“Be sure and put your phones on airplane mode,” I warned the participants in Central New Mexico Audubon’s birding trip to Rio Grande del Norte National Monument’s Orilla Verde site, a featured location in Birding Hot Spots of Santa Fe, Taos and Northern New Mexico. “There is no cell service in the canyon.”
Our first stop was in Pilar where we pulled off at the mail box area. A Brewer’s Blackbird glided in and landed in a tree along the river. “Look at its whitish eye,” I noted.
A little further on, we stopped again. Violet-green Swallows were still perched on a wire over the river.
Barn Swallows soon joined them, and before long, swallows darted over the river snatching up insects. Three Spotted Sandpipers skimmed low over the water also seeking the midges.
We walked across the bridge to the other side. When I had been there earlier in the week with my friend Barb and local birder Meg, a pair of Black Phoebes darted back and forth off the far end of the bridge.
“Look at that,” Keith pointed. One of the Black Phoebes had become tangled in some fishing wire and had not been able to free itself. Its splayed carcass was a testament to the danger of being careless with fishing line. Unfortunately, it was not within reach and we could not rescue its remains.
As we walked along the road bordering some orchards, we were fortunate to get a great view of a Yellow-breasted Chat. A pair of Brown-headed Cowbirds flew into the same tree.
Our next stop was at the Pilar Campground. We hiked up the La Senda del Medio Trail. “This is a good location to see Brewer’s Sparrows,” Meg had told me earlier in the week. The only bird in the sparrow family we heard was a Spotted Towhee.
Every campsite was filled at the Rio Bravo Campground, and the activity of families enjoying their weekend made it difficult to see or hear species like Bullock’s Oriole and Blue Grosbeak that we had enjoyed on our prior visit. A Canada Geese family and some Mallards paddled in the gentle current and a Black-crowned Night Heron flapped gracefully as it sailed down the river.
While the sound of singing Yellow-breasted Chats and Yellow Warblers emanated from the willows, none of them were visible.
A van from a university earth sciences department was just loading. “What are you monitoring?” I asked.
“This is a summer field class,” the driver told me. “This is a very popular location for earth science classes.” Indeed we later saw several vans from another university as we explored the canyon.
Another stop produced a pair of Common Grackles. “At our next stop, we are going to get a good look at a Golden Eagle nest through the scopes,” I told the group. “If anyone asked what we are looking at, we will just say ‘birds.’ We don’t want to put the chicks at risk.”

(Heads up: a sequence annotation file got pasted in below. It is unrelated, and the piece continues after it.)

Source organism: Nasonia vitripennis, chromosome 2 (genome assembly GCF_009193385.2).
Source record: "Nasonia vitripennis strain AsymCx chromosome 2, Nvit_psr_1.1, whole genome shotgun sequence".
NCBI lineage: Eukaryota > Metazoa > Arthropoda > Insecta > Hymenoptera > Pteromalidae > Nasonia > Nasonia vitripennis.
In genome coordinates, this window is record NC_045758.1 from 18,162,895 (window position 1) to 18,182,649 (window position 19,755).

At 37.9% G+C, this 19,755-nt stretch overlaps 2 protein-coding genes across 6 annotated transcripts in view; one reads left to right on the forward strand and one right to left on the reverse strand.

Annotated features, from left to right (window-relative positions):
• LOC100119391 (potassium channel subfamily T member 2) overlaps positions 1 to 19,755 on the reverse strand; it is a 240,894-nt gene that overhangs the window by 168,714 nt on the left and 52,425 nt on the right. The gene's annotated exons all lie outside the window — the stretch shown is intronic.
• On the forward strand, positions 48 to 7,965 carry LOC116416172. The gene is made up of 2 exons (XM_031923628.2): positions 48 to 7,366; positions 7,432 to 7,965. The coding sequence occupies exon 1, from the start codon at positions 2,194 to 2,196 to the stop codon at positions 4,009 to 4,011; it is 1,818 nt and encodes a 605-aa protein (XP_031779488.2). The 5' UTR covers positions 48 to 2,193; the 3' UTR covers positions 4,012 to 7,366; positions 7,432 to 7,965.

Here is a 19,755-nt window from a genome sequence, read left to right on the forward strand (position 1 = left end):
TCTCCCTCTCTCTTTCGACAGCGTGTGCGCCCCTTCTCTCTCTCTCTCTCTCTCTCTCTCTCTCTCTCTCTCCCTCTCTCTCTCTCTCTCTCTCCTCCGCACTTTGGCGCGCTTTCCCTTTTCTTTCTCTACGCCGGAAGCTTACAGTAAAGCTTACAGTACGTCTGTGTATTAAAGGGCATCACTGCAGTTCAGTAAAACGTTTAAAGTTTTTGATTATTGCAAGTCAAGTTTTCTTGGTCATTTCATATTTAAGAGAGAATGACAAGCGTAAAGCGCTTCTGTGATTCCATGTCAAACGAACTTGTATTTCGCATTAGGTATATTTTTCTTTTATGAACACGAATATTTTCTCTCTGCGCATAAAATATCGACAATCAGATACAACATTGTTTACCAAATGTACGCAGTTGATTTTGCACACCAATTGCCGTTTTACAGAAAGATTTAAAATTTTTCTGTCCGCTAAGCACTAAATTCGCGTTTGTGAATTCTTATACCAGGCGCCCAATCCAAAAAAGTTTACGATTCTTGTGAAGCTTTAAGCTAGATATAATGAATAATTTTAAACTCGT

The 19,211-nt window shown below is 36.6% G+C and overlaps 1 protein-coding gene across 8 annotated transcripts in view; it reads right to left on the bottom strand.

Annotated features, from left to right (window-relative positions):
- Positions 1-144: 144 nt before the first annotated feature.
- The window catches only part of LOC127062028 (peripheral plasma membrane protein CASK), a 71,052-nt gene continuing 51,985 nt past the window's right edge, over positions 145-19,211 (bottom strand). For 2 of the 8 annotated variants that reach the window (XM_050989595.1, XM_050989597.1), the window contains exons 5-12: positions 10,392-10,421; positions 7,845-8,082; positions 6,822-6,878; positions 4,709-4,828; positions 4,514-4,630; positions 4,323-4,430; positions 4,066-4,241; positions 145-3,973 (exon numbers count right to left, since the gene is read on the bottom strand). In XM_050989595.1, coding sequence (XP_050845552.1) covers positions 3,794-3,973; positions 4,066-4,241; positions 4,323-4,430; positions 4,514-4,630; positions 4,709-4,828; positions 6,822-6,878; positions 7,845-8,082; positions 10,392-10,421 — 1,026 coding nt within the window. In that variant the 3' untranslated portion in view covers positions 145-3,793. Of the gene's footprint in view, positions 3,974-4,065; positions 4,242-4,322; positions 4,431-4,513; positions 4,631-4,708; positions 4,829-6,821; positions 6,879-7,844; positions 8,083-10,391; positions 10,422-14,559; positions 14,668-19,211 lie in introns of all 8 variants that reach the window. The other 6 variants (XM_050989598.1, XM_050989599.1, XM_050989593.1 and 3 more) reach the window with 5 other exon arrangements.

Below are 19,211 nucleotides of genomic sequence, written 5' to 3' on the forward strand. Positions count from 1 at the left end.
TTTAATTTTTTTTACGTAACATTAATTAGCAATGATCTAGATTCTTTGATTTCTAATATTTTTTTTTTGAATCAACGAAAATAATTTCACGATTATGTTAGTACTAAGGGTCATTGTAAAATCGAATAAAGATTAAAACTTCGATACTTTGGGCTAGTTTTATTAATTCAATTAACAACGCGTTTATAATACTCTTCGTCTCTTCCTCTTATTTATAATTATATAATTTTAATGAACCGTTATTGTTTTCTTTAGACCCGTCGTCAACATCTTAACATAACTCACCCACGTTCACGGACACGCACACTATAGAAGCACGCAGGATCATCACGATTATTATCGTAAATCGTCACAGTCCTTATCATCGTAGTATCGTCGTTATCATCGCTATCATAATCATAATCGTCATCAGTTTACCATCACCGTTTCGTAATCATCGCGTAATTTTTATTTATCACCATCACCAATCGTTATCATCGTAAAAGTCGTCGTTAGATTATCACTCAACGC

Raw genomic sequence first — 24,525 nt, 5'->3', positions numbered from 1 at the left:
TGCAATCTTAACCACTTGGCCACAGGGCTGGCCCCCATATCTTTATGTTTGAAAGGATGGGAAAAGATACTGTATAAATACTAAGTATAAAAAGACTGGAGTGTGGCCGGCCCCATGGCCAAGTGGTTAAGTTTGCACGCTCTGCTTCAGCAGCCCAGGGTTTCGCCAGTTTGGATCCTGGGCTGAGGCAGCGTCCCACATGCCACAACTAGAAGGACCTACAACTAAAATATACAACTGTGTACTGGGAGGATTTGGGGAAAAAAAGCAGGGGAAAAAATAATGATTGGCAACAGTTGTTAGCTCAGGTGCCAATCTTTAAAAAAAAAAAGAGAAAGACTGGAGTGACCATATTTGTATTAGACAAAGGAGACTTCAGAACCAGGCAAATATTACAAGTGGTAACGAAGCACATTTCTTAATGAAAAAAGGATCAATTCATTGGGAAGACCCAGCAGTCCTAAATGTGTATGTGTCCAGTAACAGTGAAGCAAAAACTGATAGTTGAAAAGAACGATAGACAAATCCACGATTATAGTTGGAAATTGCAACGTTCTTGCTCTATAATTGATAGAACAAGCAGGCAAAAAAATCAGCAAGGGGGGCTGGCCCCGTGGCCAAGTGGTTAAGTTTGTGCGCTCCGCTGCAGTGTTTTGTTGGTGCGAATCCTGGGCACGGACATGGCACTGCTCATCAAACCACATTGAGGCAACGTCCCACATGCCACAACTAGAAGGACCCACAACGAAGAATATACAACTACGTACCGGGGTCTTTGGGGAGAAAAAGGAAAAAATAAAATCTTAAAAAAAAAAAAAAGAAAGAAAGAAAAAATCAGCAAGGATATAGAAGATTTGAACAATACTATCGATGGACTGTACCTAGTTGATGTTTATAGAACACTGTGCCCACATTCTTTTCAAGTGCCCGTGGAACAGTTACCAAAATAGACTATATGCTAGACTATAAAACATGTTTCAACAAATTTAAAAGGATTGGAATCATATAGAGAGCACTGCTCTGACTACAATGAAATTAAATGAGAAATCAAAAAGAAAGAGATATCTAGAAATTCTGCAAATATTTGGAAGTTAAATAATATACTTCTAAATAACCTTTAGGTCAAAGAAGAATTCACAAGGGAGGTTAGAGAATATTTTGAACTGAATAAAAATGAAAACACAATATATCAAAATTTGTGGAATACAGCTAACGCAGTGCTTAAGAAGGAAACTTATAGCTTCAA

We located the white-washed area and nest with our binoculars,
and then focused the scope on the mammoth nest where we were lucky to see one of the adults hovering and appearing to tend to the eaglets.
Further down the road, we were fortunate to find a fishing access point that was not being used. Across the road we heard the question and answer song of a Plumbeous Vireo. It was moving around in a juniper tree on the hillside and stayed well out of view.
At Taos Junction Bridge, we headed up the road to the Slide Trail. Near the trailhead we finally got good looks at a Yellow Warbler as it popped into view and flew across the trailhead to another tree.
“This trail follows the Rio Pueblo,” I told the group. “This side of the trail is the national monument and the other side belongs to Taos Pueblo.” The water tumbled over the rocks with the furry of spring run-off.
We hadn’t gone far up the trail when we started hearing a Rock Wren. In typical Rock Wren fashion, it would bounce on the top of a rock for a few moments and then hop off and appear on the top of another rock. We visually chased it back and forth until it flew to the other side of the canyon.
Two slim birds chased each other across the trail in an agitated courtship pursuit. They landed briefly nearby displaying their turquoise backs and rusty bellies – Lazuli Buntings. And, then they were off again in a chase.
Spotted Towhees seemed to be singing everywhere.
We drove into the Taos Junction Bridge Campground in hopes of finding a shady location to eat our lunches, but all of the spots were occupied. As we left, we watched a pair of Rock Wrens feeding their begging chicks.
Our caravan wound up the bumpy dirt road leading up to the mesa and headed north to the Rio Grande Gorge Bridge Rest Stop – also–part of the national monument.
As we ate our lunch at one of the covered picnic tables, someone spotted a bird sitting nearby on a rock – a juvenile Sage Thrasher. After looking us over, it hopped down and two-stepped out of sight.
“Let’s see if we can locate some sparrows in the Great Basin scrub habitat adjacent to the rest stop.” I suggested after lunch. “Let me see if I can hear them while you put your things in the car.”
Keith and I headed out across the mesa. Despite the sound of the wind rushing past our ears, I began to hear a Brewer’s Sparrow.
“I see it,” Keith pointed. “It is sitting on top of a sagebrush plant.”
The rest of them caught up with us and everyone got a good look. Nearby a Horned Lark flew up from the dirt flashing its dark tail and headed towards the gorge, landing on another sage plant so we could see its yellow throat. Alas, the Sagebrush Sparrow that I had heard singing earlier in the week, was silent.
“Well, we have seen three of the possible sagebrush species,” I said.
“Not only have I seen some new birds,” Reuben exclaimed, “I have seen some new places.”